Library Header Image
LSE Research Online LSE Library Services

Social class origin and assortative mating in Britain, 1949-2010

Henz, Ursula and Mills, Colin (2018) Social class origin and assortative mating in Britain, 1949-2010. Sociology, 52 (6). 1217 - 1236. ISSN 0038-0385

Text - Accepted Version
Download (661kB) | Preview

Identification Number: 10.1177/0038038517726479


This article examines trends in assortative mating in Britain over the last 60 years. Assortative mating is the tendency for like to form a conjugal partnership with like. Our focus is on the association between the social class origins of the partners. The propensity towards assortative mating is taken as an index of the openness of society which we regard as a macro level aspect of social inequality. There is some evidence that the propensity for partners to come from similar class backgrounds declined during the 1960s. Thereafter, there was a period of 40 years of remarkable stability during which the propensity towards assortative mating fluctuated trendlessly within quite narrow limits. This picture of stability over time in social openness parallels the well-established facts about intergenerational social class mobility in Britain.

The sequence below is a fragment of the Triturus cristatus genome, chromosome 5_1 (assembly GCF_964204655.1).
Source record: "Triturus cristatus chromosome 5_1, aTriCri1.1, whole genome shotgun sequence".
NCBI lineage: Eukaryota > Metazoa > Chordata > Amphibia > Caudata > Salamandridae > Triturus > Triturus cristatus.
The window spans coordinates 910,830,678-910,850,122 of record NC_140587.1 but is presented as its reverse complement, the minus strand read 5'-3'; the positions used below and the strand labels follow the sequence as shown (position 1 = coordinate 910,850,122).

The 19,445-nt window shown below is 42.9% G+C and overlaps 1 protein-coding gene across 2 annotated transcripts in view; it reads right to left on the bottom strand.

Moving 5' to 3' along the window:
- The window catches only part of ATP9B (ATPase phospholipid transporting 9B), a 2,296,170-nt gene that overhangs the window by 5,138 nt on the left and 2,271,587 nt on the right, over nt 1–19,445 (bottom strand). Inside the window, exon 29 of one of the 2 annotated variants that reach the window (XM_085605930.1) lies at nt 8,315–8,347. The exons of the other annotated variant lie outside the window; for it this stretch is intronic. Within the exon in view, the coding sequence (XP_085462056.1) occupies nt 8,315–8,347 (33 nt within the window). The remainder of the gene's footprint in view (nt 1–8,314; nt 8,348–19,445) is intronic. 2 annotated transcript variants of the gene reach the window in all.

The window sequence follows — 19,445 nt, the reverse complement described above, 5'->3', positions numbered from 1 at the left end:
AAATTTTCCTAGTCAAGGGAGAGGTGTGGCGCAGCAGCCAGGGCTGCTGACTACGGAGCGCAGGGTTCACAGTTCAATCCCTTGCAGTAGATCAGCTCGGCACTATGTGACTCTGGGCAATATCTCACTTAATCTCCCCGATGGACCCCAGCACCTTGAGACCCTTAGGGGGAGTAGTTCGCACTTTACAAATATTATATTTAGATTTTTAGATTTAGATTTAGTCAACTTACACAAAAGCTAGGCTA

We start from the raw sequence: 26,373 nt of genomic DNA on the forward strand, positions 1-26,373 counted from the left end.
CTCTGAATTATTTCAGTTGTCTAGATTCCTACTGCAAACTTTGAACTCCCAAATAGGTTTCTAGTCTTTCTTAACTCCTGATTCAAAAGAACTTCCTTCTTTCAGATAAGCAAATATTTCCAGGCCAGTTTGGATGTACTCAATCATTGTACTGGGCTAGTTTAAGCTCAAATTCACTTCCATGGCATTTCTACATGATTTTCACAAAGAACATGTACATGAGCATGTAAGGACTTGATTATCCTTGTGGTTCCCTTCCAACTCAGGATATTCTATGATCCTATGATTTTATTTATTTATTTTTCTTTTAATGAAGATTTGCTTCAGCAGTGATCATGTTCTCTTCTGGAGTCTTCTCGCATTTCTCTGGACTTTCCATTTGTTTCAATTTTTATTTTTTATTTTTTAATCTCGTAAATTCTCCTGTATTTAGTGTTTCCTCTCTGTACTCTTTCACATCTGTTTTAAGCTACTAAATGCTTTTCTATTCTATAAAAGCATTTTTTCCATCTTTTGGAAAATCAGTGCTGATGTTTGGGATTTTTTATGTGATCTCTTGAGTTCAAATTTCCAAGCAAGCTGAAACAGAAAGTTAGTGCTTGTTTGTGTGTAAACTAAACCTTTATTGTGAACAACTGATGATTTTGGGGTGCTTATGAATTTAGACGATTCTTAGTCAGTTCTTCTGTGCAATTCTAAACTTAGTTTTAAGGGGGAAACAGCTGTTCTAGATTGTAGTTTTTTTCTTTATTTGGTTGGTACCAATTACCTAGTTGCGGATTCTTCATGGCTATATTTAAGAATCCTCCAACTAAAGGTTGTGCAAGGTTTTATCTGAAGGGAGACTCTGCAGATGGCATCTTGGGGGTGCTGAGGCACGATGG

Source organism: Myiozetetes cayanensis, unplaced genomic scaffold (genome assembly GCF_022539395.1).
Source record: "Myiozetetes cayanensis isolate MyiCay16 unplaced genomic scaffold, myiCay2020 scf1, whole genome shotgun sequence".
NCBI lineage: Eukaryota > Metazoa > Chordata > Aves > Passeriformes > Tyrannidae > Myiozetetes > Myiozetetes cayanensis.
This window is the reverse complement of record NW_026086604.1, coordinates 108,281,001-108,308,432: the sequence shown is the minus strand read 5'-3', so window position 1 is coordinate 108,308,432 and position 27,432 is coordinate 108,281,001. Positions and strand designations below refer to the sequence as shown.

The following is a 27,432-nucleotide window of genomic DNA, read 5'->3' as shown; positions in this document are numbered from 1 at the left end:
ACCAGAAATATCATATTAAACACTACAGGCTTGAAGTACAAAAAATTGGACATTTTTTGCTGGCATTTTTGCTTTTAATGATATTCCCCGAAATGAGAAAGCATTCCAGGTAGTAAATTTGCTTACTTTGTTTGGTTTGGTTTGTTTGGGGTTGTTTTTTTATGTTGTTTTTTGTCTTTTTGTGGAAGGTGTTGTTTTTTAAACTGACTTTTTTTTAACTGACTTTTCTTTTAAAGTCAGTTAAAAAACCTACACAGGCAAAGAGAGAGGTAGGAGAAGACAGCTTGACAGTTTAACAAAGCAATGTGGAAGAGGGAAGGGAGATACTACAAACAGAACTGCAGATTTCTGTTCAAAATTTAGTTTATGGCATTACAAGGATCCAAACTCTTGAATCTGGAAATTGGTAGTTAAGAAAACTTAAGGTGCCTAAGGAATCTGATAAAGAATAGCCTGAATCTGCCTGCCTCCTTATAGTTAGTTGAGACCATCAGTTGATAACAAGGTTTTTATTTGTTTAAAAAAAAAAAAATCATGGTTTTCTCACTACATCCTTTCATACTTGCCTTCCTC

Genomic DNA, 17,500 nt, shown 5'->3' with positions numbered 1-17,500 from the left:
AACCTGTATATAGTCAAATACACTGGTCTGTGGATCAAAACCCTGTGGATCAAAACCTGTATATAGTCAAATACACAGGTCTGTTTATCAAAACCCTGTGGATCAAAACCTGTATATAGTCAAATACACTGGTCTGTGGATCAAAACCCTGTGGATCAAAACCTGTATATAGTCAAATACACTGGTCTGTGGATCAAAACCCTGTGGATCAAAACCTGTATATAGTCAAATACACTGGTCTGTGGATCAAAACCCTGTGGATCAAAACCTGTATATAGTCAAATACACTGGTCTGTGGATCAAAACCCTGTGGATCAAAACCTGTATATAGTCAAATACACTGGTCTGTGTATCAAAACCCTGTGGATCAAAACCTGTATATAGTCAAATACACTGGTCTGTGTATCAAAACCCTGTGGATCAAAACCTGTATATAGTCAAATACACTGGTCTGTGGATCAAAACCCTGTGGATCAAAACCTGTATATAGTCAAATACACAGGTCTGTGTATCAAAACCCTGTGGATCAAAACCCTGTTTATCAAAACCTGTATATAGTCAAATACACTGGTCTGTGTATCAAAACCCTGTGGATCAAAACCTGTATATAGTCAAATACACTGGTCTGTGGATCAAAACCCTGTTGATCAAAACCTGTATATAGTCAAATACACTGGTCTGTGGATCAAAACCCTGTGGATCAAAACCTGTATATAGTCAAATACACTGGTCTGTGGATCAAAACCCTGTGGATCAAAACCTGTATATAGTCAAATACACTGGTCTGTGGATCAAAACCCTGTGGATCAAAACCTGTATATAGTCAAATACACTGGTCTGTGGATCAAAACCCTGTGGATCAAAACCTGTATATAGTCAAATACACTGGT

Item Type: Article
Official URL:
Additional Information: © 2017 The Authors
Divisions: Sociology
Subjects: H Social Sciences > HM Sociology
Date Deposited: 17 Jul 2017 15:55
Last Modified: 07 Feb 2024 07:33

Actions (login required)

View Item View Item


Downloads per month over past year

View more statistics